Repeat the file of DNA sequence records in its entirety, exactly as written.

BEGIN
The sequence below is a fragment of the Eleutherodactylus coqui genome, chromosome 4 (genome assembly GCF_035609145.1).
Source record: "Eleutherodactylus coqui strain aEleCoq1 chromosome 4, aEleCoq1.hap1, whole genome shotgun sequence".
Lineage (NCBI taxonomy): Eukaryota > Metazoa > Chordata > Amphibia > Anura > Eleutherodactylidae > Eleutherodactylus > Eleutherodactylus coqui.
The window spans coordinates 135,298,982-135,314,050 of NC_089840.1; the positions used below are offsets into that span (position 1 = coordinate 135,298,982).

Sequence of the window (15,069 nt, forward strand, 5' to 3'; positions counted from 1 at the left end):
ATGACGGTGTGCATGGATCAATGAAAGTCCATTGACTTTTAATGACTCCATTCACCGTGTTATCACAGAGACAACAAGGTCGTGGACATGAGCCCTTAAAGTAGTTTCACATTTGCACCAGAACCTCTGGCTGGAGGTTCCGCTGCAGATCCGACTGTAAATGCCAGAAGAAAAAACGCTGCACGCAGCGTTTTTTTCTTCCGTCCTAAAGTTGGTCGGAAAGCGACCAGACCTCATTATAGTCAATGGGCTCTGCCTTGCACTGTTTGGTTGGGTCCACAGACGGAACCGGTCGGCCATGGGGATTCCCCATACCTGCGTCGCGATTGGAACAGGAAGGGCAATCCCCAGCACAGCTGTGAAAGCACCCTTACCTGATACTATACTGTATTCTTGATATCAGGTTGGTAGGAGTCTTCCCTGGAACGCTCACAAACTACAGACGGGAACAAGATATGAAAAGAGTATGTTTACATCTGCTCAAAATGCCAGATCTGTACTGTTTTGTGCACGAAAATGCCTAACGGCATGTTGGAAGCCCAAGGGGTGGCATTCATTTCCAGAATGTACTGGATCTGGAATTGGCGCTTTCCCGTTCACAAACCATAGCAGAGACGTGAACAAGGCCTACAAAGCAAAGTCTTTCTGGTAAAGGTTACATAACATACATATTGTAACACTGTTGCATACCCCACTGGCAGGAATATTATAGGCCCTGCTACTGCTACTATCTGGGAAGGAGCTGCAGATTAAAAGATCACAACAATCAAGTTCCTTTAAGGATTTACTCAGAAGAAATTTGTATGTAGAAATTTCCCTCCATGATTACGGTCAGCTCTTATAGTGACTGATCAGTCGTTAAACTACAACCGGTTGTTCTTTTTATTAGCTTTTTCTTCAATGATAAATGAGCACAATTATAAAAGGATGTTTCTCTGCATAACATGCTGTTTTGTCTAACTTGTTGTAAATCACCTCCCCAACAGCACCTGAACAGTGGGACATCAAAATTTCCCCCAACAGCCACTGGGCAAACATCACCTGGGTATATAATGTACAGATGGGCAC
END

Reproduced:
The sequence below is a fragment of the Eleutherodactylus coqui genome, chromosome 4 (genome assembly GCF_035609145.1).
Source record: "Eleutherodactylus coqui strain aEleCoq1 chromosome 4, aEleCoq1.hap1, whole genome shotgun sequence".
Lineage (NCBI taxonomy): Eukaryota > Metazoa > Chordata > Amphibia > Anura > Eleutherodactylidae > Eleutherodactylus > Eleutherodactylus coqui.
The window spans coordinates 135,298,982-135,314,050 of NC_089840.1; the positions used below are offsets into that span (position 1 = coordinate 135,298,982).

Sequence of the window (15,069 nt, forward strand, 5' to 3'; positions counted from 1 at the left end):
ATGACGGTGTGCATGGATCAATGAAAGTCCATTGACTTTTAATGACTCCATTCACCGTGTTATCACAGAGACAACAAGGTCGTGGACATGAGCCCTTAAAGTAGTTTCACATTTGCACCAGAACCTCTGGCTGGAGGTTCCGCTGCAGATCCGACTGTAAATGCCAGAAGAAAAAACGCTGCACGCAGCGTTTTTTTCTTCCGTCCTAAAGTTGGTCGGAAAGCGACCAGACCTCATTATAGTCAATGGGCTCTGCCTTGCACTGTTTGGTTGGGTCCACAGACGGAACCGGTCGGCCATGGGGATTCCCCATACCTGCGTCGCGATTGGAACAGGAAGGGCAATCCCCAGCACAGCTGTGAAAGCACCCTTACCTGATACTATACTGTATTCTTGATATCAGGTTGGTAGGAGTCTTCCCTGGAACGCTCACAAACTACAGACGGGAACAAGATATGAAAAGAGTATGTTTACATCTGCTCAAAATGCCAGATCTGTACTGTTTTGTGCACGAAAATGCCTAACGGCATGTTGGAAGCCCAAGGGGTGGCATTCATTTCCAGAATGTACTGGATCTGGAATTGGCGCTTTCCCGTTCACAAACCATAGCAGAGACGTGAACAAGGCCTACAAAGCAAAGTCTTTCTGGTAAAGGTTACATAACATACATATTGTAACACTGTTGCATACCCCACTGGCAGGAATATTATAGGCCCTGCTACTGCTACTATCTGGGAAGGAGCTGCAGATTAAAAGATCACAACAATCAAGTTCCTTTAAGGATTTACTCAGAAGAAATTTGTATGTAGAAATTTCCCTCCATGATTACGGTCAGCTCTTATAGTGACTGATCAGTCGTTAAACTACAACCGGTTGTTCTTTTTATTAGCTTTTTCTTCAATGATAAATGAGCACAATTATAAAAGGATGTTTCTCTGCATAACATGCTGTTTTGTCTAACTTGTTGTAAATCACCTCCCCAACAGCACCTGAACAGTGGGACATCAAAATTTCCCCCAACAGCCACTGGGCAAACATCACCTGGGTATATAATGTACAGATGGGCAC